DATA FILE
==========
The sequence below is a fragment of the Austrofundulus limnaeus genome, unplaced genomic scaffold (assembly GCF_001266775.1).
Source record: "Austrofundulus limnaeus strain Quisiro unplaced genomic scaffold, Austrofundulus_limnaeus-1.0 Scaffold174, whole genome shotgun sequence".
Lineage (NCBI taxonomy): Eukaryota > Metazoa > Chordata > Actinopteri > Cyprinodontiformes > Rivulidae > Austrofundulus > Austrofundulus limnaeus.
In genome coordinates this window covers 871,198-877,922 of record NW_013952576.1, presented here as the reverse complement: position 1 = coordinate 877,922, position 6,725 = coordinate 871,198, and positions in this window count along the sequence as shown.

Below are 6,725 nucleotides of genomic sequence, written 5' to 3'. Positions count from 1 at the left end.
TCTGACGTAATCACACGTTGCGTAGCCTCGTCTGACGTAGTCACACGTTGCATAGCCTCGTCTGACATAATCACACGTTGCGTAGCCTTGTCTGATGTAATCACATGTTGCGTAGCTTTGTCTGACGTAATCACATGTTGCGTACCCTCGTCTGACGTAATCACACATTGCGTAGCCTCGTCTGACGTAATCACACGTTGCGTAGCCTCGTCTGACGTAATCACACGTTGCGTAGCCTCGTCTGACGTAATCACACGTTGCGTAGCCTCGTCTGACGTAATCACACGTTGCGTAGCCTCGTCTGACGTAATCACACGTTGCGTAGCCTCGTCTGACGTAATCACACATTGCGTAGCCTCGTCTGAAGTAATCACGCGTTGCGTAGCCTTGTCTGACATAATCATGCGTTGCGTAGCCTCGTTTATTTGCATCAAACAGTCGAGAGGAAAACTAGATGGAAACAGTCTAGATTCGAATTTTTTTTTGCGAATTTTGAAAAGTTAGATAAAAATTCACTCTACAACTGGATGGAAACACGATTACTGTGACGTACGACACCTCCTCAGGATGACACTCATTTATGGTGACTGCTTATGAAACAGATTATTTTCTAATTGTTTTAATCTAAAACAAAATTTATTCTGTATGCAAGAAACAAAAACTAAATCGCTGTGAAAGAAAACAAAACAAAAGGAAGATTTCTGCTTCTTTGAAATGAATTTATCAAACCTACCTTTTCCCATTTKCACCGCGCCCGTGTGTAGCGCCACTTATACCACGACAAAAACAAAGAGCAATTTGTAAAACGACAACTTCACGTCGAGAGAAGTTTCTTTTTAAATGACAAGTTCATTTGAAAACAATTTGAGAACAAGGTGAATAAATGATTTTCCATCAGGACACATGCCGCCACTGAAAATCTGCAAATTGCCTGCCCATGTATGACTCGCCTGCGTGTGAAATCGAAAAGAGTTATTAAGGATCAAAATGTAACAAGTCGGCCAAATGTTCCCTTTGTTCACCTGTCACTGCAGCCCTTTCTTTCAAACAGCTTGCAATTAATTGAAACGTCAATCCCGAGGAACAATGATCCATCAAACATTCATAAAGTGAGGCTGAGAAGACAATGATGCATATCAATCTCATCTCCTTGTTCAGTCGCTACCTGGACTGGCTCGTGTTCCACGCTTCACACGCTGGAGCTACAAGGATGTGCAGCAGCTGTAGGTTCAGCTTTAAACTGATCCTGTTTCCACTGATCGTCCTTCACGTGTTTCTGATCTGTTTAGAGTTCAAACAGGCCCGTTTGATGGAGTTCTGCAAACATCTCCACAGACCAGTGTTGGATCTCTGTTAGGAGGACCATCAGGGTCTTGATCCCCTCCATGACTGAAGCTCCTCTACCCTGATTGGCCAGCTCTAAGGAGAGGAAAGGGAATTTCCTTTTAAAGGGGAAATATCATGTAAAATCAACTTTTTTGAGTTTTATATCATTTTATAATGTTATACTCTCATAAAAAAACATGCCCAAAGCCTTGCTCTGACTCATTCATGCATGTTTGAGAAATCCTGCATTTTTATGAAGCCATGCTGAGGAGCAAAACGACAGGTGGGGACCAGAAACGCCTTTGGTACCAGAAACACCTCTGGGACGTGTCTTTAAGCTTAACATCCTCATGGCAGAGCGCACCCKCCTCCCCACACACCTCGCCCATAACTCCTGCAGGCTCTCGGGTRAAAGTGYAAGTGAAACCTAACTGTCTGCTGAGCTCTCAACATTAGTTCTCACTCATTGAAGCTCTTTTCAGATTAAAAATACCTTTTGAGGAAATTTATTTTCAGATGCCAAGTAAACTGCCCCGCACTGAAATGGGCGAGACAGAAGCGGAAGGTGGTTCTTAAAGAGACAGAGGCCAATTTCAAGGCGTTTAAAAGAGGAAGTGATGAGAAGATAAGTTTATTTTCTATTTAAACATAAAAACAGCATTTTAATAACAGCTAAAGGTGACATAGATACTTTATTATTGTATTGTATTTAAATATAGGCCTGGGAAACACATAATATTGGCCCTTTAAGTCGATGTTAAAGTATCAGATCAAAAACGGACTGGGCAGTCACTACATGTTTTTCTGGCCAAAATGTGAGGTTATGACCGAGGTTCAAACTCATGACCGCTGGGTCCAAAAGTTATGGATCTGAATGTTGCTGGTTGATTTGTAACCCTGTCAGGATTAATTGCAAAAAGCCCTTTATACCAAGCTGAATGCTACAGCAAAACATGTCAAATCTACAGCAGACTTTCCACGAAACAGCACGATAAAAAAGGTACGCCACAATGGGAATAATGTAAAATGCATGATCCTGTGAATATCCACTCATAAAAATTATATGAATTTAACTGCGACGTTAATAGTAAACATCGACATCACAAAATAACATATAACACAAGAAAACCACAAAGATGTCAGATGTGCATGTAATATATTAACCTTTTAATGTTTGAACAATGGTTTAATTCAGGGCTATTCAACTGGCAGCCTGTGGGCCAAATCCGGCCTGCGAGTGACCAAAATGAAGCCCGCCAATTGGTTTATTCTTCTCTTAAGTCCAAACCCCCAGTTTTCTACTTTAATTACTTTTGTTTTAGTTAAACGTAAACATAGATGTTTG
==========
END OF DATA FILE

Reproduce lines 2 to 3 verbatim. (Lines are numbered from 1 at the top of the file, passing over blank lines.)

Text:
Source record: "Austrofundulus limnaeus strain Quisiro unplaced genomic scaffold, Austrofundulus_limnaeus-1.0 Scaffold174, whole genome shotgun sequence".
Lineage (NCBI taxonomy): Eukaryota > Metazoa > Chordata > Actinopteri > Cyprinodontiformes > Rivulidae > Austrofundulus > Austrofundulus limnaeus.